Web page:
The Long Journey Home: An HBA2C Story, {Part III}

by Svea Boyda-Vikander on January 22, 2013

Yesterday, we shared the second part of Rose Homme’s HBA2C story. In this five-part series, she shares her journey to home birth: the emotional ups and downs, the pain of her first births, and how believing in herself and her body guided her through. Here, you can read about how she worked through the trauma of two emergency cesareans. Check back tomorrow to read the goals and intentions she set for herself during labour.

“This third pregnancy there was no IF in my mind. It helped that Sue wanted a home birth for me just as much as I did. Of course I had doubts and fears that came up throughout the pregnancy, and most I acknowledged, thanked and sent on their way. Some I just told to go away, and some I knew would be joining me through the birth. Other things I chose to avoid, or not read. Months before I became pregnant Sue told me she had a dream I achieved my VBAC and I was laboring in the swimming pool. Once I became pregnant she told me constantly, “We’re just going to ignore your labor, I’m going to get there and you’ll be ready to push, have a pool party!” I loved hearing those things from Sue. I’m not sure if I really believed I was going to be able to ignore my labor and have a pool party, but everything she told me was positive and felt right.

Like anything, normalizing is a HUGE step! I am so incredibly thankful to all the women who helped me heal and get to this point of truly believing birth is normal and my body is not flawed. My research had already given me the facts on the safety of a VBAC, the statistics on cascading interventions, the benefits of natural childbirth, risks of cesarean, etc. Now I had to work on believing in myself and my body’s capabilities. I had to work on calming my doubts and fears and coping with my defeat and sadness from my previous births. I had to not only trust birth, but trust nature on a deeper level. I miscarried in April of 2011, and though it was a deeply painful experience, it actually reenforced my trust in my body and healed some of my previous experiences. It gave me faith that this pregnancy was perfect, and absolutely meant to be.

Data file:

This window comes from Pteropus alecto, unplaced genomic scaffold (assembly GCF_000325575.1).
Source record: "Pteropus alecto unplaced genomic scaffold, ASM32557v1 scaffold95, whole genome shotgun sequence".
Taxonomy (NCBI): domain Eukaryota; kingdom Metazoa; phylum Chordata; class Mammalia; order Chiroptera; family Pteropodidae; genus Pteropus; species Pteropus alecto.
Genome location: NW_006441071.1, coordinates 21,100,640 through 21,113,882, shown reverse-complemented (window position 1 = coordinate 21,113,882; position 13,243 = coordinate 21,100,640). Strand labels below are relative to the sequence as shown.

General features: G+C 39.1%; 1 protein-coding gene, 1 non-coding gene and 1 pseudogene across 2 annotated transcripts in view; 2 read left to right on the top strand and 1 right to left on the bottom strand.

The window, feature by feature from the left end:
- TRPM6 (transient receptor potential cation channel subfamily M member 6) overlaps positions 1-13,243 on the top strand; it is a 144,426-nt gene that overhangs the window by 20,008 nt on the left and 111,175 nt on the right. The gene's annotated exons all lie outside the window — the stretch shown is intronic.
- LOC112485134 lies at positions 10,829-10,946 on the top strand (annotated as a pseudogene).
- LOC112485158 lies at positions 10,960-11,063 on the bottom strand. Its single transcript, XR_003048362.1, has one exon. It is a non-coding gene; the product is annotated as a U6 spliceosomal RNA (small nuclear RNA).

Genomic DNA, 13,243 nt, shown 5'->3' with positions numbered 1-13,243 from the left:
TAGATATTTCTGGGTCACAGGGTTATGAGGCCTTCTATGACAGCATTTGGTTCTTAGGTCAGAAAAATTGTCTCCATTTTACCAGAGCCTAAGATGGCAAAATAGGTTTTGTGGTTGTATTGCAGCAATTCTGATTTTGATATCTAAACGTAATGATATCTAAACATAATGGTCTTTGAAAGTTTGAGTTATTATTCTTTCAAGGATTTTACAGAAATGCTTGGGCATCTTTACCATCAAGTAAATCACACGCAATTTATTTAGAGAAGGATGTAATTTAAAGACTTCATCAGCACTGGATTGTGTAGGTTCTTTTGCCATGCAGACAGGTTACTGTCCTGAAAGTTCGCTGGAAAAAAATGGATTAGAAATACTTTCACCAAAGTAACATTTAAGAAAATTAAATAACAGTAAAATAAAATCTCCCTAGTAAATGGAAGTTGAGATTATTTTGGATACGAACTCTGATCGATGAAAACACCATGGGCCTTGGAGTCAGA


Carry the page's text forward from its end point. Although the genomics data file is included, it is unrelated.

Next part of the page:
Remember this, for it is as true and true gets: Your body is not a lemon. You are not a machine. The Creator is not a careless mechanic. Human female bodies have the same potential to give birth as well as aardvarks, lions, rhinoceri, elephants, moose, and water buffalo. Even if it has not been your habit throughout your life so far, I recommend that you learn to think positively about your body.
― Ina May Gaskin, Ina May’s Guide to Childbirth

When people would ask about our birth plans, I could see the doubt in their eyes. Whether it was real or imagined, it felt like a weird pressure, so I tried my best to avoid those conversations. I couldn’t explain myself to anyone since I was still working through some of those emotions myself. I carried my own self doubt – I couldn’t deal with anyone else’s on top of that. I actually went into a bit of hibernation in the few weeks before the birth, which was a safe place for me and I’m thankful I honored what I needed.

In keeping my “bubble of peace” by not discussing the birth publicly, I added two weeks onto my due date of June 22 and gave that to anyone who asked. Even though I had a strong feeling baby would come on June 19th, I tried not to get my hopes up and reminded myself that 42 weeks was perfectly normal and possible.

I chose not to take any classes or have a doula this time, but both are great tools in expanding your community as well as preparing for childbirth. I was fortunate enough to cultivate relationships with my birth team from Oliver’s birth and through the store. If you do not have a community I highly recommend building one – take classes, come to the store and hang with us, find a doula! Talk to someone about your true feelings, find someone with whom you are comfortable sharing any doubts or fears. Maybe, a doula, midwife, or friend.

I’m a super private person, so I found it easier to work with a stranger. Amy St. Hilaire offered a holistic approach to finding the issues and resolving them effectively. This private approach worked for me and I never really shared I was going to therapy with anyone besides my midwife and chiropractor. I really appreciate the growth and knowledge I gained.

I kept the option of having a doula open, and knew I would figure out what kind of support I needed. It wasn’t until late in the second trimester that I knew I would better acknowledge my feelings on my own. I knew I had a lot to work through and being somewhat guarded, I needed to be alone so I could express myself freely. You’ll read all the wacky things I told myself in the next installment!”

Rose owns the natural baby store, Rosie Posie Baby, in Anaheim, California. You can read more about her and her family on her blog, Rosie Posie Baby.
Share/Bookmark

{ 1 comment… read it below or add one }

Leave a Comment

Previous post:

Next post: